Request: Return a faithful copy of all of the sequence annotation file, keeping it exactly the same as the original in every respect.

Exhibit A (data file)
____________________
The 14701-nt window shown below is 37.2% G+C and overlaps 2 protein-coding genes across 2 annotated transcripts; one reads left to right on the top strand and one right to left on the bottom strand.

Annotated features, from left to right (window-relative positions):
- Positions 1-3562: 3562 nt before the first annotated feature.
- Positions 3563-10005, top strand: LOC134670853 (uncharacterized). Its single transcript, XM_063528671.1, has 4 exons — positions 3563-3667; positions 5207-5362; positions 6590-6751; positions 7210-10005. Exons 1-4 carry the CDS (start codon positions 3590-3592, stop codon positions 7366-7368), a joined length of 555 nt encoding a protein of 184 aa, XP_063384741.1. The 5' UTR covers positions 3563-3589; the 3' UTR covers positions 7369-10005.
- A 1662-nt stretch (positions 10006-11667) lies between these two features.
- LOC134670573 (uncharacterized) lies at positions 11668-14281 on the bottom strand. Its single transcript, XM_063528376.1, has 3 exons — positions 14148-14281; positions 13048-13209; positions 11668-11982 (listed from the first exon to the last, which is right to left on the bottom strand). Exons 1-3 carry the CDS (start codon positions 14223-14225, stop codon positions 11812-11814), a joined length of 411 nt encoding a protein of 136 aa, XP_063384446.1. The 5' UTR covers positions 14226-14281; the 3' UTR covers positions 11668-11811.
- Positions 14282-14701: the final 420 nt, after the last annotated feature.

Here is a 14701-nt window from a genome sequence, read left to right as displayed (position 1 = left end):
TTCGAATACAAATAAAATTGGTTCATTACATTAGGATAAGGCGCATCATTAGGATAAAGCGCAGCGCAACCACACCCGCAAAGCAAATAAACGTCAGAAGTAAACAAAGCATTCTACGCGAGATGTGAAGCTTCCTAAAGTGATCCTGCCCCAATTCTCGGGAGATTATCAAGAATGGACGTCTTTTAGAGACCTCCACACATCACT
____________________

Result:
The 14701-nt window shown below is 37.2% G+C and overlaps 2 protein-coding genes across 2 annotated transcripts; one reads left to right on the top strand and one right to left on the bottom strand.

Annotated features, from left to right (window-relative positions):
- Positions 1-3562: 3562 nt before the first annotated feature.
- Positions 3563-10005, top strand: LOC134670853 (uncharacterized). Its single transcript, XM_063528671.1, has 4 exons — positions 3563-3667; positions 5207-5362; positions 6590-6751; positions 7210-10005. Exons 1-4 carry the CDS (start codon positions 3590-3592, stop codon positions 7366-7368), a joined length of 555 nt encoding a protein of 184 aa, XP_063384741.1. The 5' UTR covers positions 3563-3589; the 3' UTR covers positions 7369-10005.
- A 1662-nt stretch (positions 10006-11667) lies between these two features.
- LOC134670573 (uncharacterized) lies at positions 11668-14281 on the bottom strand. Its single transcript, XM_063528376.1, has 3 exons — positions 14148-14281; positions 13048-13209; positions 11668-11982 (listed from the first exon to the last, which is right to left on the bottom strand). Exons 1-3 carry the CDS (start codon positions 14223-14225, stop codon positions 11812-11814), a joined length of 411 nt encoding a protein of 136 aa, XP_063384446.1. The 5' UTR covers positions 14226-14281; the 3' UTR covers positions 11668-11811.
- Positions 14282-14701: the final 420 nt, after the last annotated feature.

Here is a 14701-nt window from a genome sequence, read left to right as displayed (position 1 = left end):
TTCGAATACAAATAAAATTGGTTCATTACATTAGGATAAGGCGCATCATTAGGATAAAGCGCAGCGCAACCACACCCGCAAAGCAAATAAACGTCAGAAGTAAACAAAGCATTCTACGCGAGATGTGAAGCTTCCTAAAGTGATCCTGCCCCAATTCTCGGGAGATTATCAAGAATGGACGTCTTTTAGAGACCTCCACACATCACT